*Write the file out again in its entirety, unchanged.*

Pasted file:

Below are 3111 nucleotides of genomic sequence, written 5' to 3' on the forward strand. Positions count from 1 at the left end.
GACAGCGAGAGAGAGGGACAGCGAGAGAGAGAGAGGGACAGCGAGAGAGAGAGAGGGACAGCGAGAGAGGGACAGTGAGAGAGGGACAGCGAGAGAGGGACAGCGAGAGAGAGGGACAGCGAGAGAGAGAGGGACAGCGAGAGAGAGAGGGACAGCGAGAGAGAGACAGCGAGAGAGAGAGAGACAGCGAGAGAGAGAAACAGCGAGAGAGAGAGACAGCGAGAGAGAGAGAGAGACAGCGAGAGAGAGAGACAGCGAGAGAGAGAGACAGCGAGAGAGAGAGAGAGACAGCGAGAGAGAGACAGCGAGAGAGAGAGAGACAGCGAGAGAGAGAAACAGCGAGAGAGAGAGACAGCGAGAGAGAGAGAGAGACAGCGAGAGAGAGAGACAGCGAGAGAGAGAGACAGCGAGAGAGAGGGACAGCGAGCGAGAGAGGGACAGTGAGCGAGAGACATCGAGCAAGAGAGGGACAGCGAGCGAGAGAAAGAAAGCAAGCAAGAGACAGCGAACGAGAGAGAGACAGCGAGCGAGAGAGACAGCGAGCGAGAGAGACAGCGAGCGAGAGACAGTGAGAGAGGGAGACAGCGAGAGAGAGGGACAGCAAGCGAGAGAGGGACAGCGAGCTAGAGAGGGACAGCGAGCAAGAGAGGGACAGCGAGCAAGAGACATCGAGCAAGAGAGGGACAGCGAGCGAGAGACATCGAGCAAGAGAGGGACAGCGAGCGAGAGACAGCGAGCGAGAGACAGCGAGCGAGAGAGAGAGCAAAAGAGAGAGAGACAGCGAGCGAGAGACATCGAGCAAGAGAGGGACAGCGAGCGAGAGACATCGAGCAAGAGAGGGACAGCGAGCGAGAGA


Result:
Below are 3111 nucleotides of genomic sequence, written 5' to 3' on the forward strand. Positions count from 1 at the left end.
GACAGCGAGAGAGAGGGACAGCGAGAGAGAGAGAGGGACAGCGAGAGAGAGAGAGGGACAGCGAGAGAGGGACAGTGAGAGAGGGACAGCGAGAGAGGGACAGCGAGAGAGAGGGACAGCGAGAGAGAGAGGGACAGCGAGAGAGAGAGGGACAGCGAGAGAGAGACAGCGAGAGAGAGAGAGACAGCGAGAGAGAGAAACAGCGAGAGAGAGAGACAGCGAGAGAGAGAGAGAGACAGCGAGAGAGAGAGACAGCGAGAGAGAGAGACAGCGAGAGAGAGAGAGAGACAGCGAGAGAGAGACAGCGAGAGAGAGAGAGACAGCGAGAGAGAGAAACAGCGAGAGAGAGAGACAGCGAGAGAGAGAGAGAGACAGCGAGAGAGAGAGACAGCGAGAGAGAGAGACAGCGAGAGAGAGGGACAGCGAGCGAGAGAGGGACAGTGAGCGAGAGACATCGAGCAAGAGAGGGACAGCGAGCGAGAGAAAGAAAGCAAGCAAGAGACAGCGAACGAGAGAGAGACAGCGAGCGAGAGAGACAGCGAGCGAGAGAGACAGCGAGCGAGAGACAGTGAGAGAGGGAGACAGCGAGAGAGAGGGACAGCAAGCGAGAGAGGGACAGCGAGCTAGAGAGGGACAGCGAGCAAGAGAGGGACAGCGAGCAAGAGACATCGAGCAAGAGAGGGACAGCGAGCGAGAGACATCGAGCAAGAGAGGGACAGCGAGCGAGAGACAGCGAGCGAGAGACAGCGAGCGAGAGAGAGAGCAAAAGAGAGAGAGACAGCGAGCGAGAGACATCGAGCAAGAGAGGGACAGCGAGCGAGAGACATCGAGCAAGAGAGGGACAGCGAGCGAGAGA